Mokrisa volcano

  • Mokrisa volcano
    The lava dome Mokrisa

    The Mokrisa lava dome is an perfect sample of an lava dome.

The lava dome Mokrisa

View to the volcano Mokriosa with the wild roses inside the Stavrolongos valley. May 1996. (c) Tobias Schorr
View to the volcano Mokriosa with the wild roses inside the Stavrolongos valley. May 1996. (c) Tobias Schorr

The lava dome Mokrisa is located at the southern edge of the Stavrolongos Valley and is one of the middle-aged lava dome of central Methana. It is older than the small lava dome in the center of the Stavrolongo crater valley, but much younger than the volcanoes Chelona or Chiroma De Boukore. The volcano is probably due to a tectonic fault, build on the other volcanoes of South Methana. The volcano is an ideal example of one of the many dikes / lava domes on Methana. Viscous magma formed a lava of tenacious boulders that built up a dull hill. At the end of the activity, the summit of the volcano collapsed and formed a pseudo-crater.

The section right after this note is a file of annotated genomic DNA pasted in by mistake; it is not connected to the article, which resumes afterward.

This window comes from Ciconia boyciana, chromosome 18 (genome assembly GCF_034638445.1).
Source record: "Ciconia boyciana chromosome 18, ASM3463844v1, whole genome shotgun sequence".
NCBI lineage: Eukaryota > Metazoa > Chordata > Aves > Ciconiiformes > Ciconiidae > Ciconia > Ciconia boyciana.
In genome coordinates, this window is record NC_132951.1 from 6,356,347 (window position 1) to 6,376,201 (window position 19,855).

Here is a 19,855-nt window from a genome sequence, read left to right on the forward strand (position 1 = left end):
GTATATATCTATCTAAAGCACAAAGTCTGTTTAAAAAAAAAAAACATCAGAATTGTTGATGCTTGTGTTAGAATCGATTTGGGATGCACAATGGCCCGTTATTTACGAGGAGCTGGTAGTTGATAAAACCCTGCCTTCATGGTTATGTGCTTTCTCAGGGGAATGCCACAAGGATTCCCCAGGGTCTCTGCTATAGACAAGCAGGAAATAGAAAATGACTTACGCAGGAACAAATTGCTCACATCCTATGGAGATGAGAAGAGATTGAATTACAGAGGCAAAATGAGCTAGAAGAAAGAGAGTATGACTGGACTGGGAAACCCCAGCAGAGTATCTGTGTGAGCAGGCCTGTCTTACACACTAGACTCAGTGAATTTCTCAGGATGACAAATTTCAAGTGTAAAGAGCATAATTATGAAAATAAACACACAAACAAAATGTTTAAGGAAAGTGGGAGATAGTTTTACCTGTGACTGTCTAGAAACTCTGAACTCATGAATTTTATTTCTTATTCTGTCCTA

Phtographs of the Mokrisa lava dome

Wild roses near the Mokrisa volcano. May 1996. (c) Tobias Schorr
Wild roses near the Mokrisa volcano. May 1996. (c) Tobias Schorr
Aerial photograph of the southern lava domes of Methana. June 2016. (c) Tobias Schorr
Aerial photograph of the southern lava domes of Methana. June 2016. (c) Tobias Schorr
The Stavrolongoscaldera and the southern lava domes with Mokrisa. June 2016. (c) Tobias Schorr
The Stavrolongoscaldera and the southern lava domes with Mokrisa. June 2016. (c) Tobias Schorr
Aerial view to the north withn the Morkisa volcano. June 2016. (c) Tobias Schorr
Aerial view to the north withn the Morkisa volcano. June 2016. (c) Tobias Schorr
Aerial photograph with the Stavrolongoscrater and the Morisa lava dome. June 2016. (c) Tobias Schorr
Aerial photograph with the Stavrolongoscrater and the Morisa lava dome. June 2016. (c) Tobias Schorr
Aerial photograph with the Stavrolongoscrater and the Morisa lava dome. June 2016. (c) Tobias Schorr
Aerial photograph with the Stavrolongoscrater and the Morisa lava dome. June 2016. (c) Tobias Schorr